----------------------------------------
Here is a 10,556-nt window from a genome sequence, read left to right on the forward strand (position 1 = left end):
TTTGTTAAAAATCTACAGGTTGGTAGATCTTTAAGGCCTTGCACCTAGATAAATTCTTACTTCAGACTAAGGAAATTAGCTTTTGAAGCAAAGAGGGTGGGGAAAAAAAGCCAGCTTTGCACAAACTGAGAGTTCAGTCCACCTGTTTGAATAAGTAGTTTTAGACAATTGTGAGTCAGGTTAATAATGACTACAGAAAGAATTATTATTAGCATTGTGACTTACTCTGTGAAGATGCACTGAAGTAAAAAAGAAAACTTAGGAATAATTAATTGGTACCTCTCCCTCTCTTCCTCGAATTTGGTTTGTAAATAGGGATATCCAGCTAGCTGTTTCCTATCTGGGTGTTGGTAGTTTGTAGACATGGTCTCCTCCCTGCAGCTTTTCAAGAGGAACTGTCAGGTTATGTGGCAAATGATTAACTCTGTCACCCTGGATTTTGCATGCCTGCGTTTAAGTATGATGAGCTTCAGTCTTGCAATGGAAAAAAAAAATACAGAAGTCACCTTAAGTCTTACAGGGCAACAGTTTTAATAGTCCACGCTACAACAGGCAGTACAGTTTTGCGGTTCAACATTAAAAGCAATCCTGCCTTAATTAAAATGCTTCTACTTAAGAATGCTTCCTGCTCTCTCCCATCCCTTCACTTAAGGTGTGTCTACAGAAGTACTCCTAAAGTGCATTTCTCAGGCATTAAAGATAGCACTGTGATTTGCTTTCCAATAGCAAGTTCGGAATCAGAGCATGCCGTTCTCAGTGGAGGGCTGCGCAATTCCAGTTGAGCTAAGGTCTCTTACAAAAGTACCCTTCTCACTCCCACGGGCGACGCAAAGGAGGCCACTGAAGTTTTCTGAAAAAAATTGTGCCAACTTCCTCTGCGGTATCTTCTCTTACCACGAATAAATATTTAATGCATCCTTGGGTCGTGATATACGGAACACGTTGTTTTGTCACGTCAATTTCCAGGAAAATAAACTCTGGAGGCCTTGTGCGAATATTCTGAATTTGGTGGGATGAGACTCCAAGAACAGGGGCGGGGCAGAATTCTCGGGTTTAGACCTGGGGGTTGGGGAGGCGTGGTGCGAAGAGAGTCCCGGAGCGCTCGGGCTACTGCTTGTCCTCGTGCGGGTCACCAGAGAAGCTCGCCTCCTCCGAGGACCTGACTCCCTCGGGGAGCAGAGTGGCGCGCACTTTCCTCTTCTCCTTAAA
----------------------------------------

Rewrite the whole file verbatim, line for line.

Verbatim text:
Here is a 10,556-nt window from a genome sequence, read left to right on the forward strand (position 1 = left end):
TTTGTTAAAAATCTACAGGTTGGTAGATCTTTAAGGCCTTGCACCTAGATAAATTCTTACTTCAGACTAAGGAAATTAGCTTTTGAAGCAAAGAGGGTGGGGAAAAAAAGCCAGCTTTGCACAAACTGAGAGTTCAGTCCACCTGTTTGAATAAGTAGTTTTAGACAATTGTGAGTCAGGTTAATAATGACTACAGAAAGAATTATTATTAGCATTGTGACTTACTCTGTGAAGATGCACTGAAGTAAAAAAGAAAACTTAGGAATAATTAATTGGTACCTCTCCCTCTCTTCCTCGAATTTGGTTTGTAAATAGGGATATCCAGCTAGCTGTTTCCTATCTGGGTGTTGGTAGTTTGTAGACATGGTCTCCTCCCTGCAGCTTTTCAAGAGGAACTGTCAGGTTATGTGGCAAATGATTAACTCTGTCACCCTGGATTTTGCATGCCTGCGTTTAAGTATGATGAGCTTCAGTCTTGCAATGGAAAAAAAAAATACAGAAGTCACCTTAAGTCTTACAGGGCAACAGTTTTAATAGTCCACGCTACAACAGGCAGTACAGTTTTGCGGTTCAACATTAAAAGCAATCCTGCCTTAATTAAAATGCTTCTACTTAAGAATGCTTCCTGCTCTCTCCCATCCCTTCACTTAAGGTGTGTCTACAGAAGTACTCCTAAAGTGCATTTCTCAGGCATTAAAGATAGCACTGTGATTTGCTTTCCAATAGCAAGTTCGGAATCAGAGCATGCCGTTCTCAGTGGAGGGCTGCGCAATTCCAGTTGAGCTAAGGTCTCTTACAAAAGTACCCTTCTCACTCCCACGGGCGACGCAAAGGAGGCCACTGAAGTTTTCTGAAAAAAATTGTGCCAACTTCCTCTGCGGTATCTTCTCTTACCACGAATAAATATTTAATGCATCCTTGGGTCGTGATATACGGAACACGTTGTTTTGTCACGTCAATTTCCAGGAAAATAAACTCTGGAGGCCTTGTGCGAATATTCTGAATTTGGTGGGATGAGACTCCAAGAACAGGGGCGGGGCAGAATTCTCGGGTTTAGACCTGGGGGTTGGGGAGGCGTGGTGCGAAGAGAGTCCCGGAGCGCTCGGGCTACTGCTTGTCCTCGTGCGGGTCACCAGAGAAGCTCGCCTCCTCCGAGGACCTGACTCCCTCGGGGAGCAGAGTGGCGCGCACTTTCCTCTTCTCCTTAAA